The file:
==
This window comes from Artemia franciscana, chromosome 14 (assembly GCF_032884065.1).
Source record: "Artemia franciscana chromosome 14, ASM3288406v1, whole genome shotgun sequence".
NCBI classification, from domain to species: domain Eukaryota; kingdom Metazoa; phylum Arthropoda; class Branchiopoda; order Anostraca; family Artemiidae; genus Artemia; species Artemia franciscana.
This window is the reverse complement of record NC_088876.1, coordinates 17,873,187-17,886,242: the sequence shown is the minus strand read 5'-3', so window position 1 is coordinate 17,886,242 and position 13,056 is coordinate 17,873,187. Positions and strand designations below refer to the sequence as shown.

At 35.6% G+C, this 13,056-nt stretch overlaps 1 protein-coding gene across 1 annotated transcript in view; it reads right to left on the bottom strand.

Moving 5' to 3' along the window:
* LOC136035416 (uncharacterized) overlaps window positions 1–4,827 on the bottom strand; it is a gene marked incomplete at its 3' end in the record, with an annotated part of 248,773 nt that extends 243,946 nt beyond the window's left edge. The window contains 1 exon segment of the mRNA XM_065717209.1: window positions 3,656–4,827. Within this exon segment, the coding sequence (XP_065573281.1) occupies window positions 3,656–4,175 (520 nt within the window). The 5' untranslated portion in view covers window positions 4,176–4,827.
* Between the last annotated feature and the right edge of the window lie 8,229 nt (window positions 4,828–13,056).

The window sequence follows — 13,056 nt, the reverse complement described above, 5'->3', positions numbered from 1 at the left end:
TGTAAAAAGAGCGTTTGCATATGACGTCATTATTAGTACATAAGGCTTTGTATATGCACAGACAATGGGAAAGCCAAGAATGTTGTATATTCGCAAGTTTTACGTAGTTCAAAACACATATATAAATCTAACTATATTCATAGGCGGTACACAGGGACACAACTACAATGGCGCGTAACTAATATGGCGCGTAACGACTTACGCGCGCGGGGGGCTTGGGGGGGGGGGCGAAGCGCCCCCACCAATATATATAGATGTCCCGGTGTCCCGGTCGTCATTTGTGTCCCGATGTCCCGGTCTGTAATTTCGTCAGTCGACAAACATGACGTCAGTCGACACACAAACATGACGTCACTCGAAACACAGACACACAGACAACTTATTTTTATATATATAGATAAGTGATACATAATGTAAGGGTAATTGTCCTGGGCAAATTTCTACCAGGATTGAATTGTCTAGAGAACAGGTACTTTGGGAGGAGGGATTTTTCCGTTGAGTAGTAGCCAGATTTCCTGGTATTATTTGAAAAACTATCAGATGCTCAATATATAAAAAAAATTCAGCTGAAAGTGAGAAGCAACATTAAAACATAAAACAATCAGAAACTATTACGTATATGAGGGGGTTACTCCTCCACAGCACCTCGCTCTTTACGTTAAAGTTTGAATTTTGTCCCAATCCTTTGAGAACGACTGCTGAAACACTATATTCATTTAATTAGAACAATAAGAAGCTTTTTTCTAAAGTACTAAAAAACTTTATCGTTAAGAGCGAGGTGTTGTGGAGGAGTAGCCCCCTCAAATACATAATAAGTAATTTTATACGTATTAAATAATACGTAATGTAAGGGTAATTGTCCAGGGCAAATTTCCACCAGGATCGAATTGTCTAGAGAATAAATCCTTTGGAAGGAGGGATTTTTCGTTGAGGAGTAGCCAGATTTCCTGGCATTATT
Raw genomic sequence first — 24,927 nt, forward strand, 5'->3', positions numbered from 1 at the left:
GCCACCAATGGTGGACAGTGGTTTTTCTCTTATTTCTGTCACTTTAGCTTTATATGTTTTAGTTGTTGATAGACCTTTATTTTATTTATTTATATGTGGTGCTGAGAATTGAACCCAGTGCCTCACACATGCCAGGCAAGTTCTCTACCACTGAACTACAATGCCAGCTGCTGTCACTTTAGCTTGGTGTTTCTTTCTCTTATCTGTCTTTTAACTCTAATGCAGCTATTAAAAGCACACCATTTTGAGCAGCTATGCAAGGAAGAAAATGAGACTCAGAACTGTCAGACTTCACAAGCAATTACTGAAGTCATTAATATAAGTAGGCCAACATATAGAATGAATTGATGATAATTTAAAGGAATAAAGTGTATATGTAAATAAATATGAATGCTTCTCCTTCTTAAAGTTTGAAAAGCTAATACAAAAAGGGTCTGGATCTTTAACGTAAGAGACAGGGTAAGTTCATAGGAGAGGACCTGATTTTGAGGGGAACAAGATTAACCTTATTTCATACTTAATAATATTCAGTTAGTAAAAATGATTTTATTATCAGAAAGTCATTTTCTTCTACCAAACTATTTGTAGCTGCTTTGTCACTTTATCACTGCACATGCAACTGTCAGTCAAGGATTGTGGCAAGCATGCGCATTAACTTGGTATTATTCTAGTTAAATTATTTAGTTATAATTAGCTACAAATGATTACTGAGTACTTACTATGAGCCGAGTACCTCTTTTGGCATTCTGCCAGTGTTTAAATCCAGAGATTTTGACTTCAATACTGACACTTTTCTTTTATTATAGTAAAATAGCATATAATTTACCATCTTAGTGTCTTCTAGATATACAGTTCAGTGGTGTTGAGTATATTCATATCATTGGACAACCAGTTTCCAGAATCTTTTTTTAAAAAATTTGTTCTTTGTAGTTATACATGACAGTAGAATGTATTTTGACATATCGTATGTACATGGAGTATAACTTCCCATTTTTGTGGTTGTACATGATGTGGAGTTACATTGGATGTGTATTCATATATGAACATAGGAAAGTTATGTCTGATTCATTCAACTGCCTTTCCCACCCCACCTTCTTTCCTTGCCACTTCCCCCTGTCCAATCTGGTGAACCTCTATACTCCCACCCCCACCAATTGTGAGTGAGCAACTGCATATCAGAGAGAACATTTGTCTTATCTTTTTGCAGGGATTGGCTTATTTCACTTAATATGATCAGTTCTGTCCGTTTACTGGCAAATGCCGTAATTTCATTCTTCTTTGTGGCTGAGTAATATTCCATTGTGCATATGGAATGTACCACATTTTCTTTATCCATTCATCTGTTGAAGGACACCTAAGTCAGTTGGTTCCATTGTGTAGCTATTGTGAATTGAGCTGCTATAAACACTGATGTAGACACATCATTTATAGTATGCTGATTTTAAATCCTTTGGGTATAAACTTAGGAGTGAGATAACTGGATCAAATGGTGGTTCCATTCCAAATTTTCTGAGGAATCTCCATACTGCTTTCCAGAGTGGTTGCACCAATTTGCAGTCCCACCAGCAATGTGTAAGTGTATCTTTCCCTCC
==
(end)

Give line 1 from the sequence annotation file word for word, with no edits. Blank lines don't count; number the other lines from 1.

This window comes from Artemia franciscana, chromosome 14 (assembly GCF_032884065.1).